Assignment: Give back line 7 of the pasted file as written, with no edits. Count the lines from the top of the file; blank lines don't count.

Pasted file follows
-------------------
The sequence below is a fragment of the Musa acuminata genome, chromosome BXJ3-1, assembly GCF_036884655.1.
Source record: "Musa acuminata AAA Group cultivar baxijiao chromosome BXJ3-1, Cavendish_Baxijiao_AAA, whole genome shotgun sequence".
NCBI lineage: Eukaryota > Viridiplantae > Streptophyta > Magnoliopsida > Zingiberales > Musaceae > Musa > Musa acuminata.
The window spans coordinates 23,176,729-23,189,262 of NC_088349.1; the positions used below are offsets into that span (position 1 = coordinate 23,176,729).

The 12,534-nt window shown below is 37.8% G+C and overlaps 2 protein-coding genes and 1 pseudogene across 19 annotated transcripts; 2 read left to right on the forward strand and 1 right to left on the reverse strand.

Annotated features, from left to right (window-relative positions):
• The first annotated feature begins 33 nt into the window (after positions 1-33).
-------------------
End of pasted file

• The first annotated feature begins 33 nt into the window (after positions 1-33).